The TranscriptPad for iPad method provides a more effective way to review, annotate, and summarize depositions in a compact and portable form. TranscriptPad organizes folders according to deponent name and date, and allows you to summarize testimony by issues relevant to the case. It has feature codes for issues that can be highlighted or flagged, and allows for commentary on any section of the transcript. The transcript can then be saved to pdf, text, or Excel formats, or emailed. I was challenged by this new technology as I had never before used an iPad, and only through “rescue” and repetition was I able to navigate the pathways. For those who are tech-savvy or learn IT quickly, the TranscriptPad will prove to be a convenient and invaluable litigation tool.
The feature of the TranscriptPad that I most liked was one’s ability to cluster all the testimony specific to an issue. All testimony, for example, concerning the deponent’s memory of the accident, can be documented under the designated issue regardless of where and number of times in the deposition it appears. Each statement is highlighted with the touch of a finger and transferred by page and line to an issue heading (ex. memory of accident). So, corroborating and/or conflicting testimony can be sourced under one issue for the legal team to reference. It eliminates the chore of rifling through pages of traditional summarized depositions to locate a statement to support or refute testimony at trial. The fact that this form of issues documentation, especially in cases of personal injury, can be accessed via pdf, text, or Excel formats makes the TranscriptPad a novel tool for the courtroom. Once I acquired a basic level of “mastery”, I was sold on what this method of transcription would provide versus the traditional method of deposition summary.
The absence of extraneous sounds in the offices and hallways at Anderson & Boutwell presented a new experience for me. As a registered nurse in level III neonatal intensive care, I have been surrounded by the deafening sounds of cardiac/respiratory monitors, isolette alarms, medicine infusion pumps, Spectra-link phones, in-house alerts, pagers, and code alarms, as well as voices of parents, visitors, residents, physicians, radiology techs, housekeeping, and nursing team members. I am amazed at how well I have been able to concentrate (or compensate) during my 28 years in an environment so totally devoid of the basic requirement for concentration… quiet. Ironically, I think I proved (to myself) that I can be productive in both venues.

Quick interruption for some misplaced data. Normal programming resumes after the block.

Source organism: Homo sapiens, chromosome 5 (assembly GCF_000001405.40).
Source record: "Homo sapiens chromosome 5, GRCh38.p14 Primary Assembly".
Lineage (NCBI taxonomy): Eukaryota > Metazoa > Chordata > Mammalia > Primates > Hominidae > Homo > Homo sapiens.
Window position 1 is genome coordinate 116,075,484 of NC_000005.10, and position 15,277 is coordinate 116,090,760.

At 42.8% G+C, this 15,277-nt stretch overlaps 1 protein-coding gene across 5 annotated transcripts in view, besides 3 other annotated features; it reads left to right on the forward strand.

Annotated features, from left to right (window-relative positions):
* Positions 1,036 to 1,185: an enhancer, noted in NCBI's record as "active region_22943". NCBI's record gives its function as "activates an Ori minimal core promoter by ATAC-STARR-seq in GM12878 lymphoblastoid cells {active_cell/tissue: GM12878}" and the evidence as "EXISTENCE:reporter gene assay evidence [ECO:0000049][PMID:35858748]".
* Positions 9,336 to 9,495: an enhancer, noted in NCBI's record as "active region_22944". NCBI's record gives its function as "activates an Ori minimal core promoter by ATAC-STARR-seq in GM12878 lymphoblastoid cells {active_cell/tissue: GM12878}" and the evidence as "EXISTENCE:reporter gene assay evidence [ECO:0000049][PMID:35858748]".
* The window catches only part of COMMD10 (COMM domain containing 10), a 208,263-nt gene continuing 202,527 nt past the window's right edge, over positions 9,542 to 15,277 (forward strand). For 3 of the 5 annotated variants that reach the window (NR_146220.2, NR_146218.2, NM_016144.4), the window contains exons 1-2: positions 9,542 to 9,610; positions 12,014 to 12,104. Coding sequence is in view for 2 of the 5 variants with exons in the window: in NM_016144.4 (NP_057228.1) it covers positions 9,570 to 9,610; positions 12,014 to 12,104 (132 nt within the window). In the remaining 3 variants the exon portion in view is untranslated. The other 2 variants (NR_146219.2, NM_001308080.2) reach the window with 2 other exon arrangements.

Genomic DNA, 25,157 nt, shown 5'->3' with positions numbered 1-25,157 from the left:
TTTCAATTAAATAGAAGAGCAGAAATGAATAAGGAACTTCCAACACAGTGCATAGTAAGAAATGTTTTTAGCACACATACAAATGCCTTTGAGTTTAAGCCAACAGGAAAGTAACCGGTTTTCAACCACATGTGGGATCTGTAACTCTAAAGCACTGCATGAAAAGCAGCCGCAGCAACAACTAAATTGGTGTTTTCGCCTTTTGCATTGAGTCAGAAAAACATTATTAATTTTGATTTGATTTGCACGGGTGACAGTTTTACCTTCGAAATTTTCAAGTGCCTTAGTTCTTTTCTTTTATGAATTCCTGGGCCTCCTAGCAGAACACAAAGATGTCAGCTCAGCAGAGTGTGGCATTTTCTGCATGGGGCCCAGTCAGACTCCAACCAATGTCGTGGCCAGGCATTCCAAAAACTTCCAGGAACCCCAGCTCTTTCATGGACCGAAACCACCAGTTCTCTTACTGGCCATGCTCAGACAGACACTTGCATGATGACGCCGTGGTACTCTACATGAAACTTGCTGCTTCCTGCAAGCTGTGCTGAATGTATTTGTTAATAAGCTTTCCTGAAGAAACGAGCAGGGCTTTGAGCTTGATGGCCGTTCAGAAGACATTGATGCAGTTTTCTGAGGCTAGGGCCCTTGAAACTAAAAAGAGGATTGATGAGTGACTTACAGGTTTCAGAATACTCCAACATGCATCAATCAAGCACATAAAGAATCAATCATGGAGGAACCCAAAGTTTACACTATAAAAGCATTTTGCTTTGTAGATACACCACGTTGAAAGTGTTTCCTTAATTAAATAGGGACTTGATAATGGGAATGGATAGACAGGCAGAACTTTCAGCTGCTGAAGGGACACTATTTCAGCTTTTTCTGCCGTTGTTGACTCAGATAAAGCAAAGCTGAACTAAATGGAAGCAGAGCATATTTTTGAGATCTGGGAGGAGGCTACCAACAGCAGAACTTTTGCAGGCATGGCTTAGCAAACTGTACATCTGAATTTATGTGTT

Perhaps the most glowing take-away from my internship at Anderson & Boutwell has been the genuine caring and concern for their clients and staff. Whether or not this is unique to personal injury law firms (although jazzy, jingle-driven television commercials would have one think otherwise), it is with a preponderance of evidence to be the case at Anderson & Boutwell. As a paralegal intern, I was always introduced to clients, and other members of the legal community who might be visiting, and made to feel that I was “worthy” of being there. My work was always appreciated and well-received, and I was given constructive advice when needed. Anderson & Boutwell is a family, much like my world of neonatal nursing, and the mutual respect shown for each other is a testament to their approach to personal injury and its victims."

The team here at Anderson & Boutwell is proud to have had Daria as its intern and wishes her all the best in her paralegal endeavors.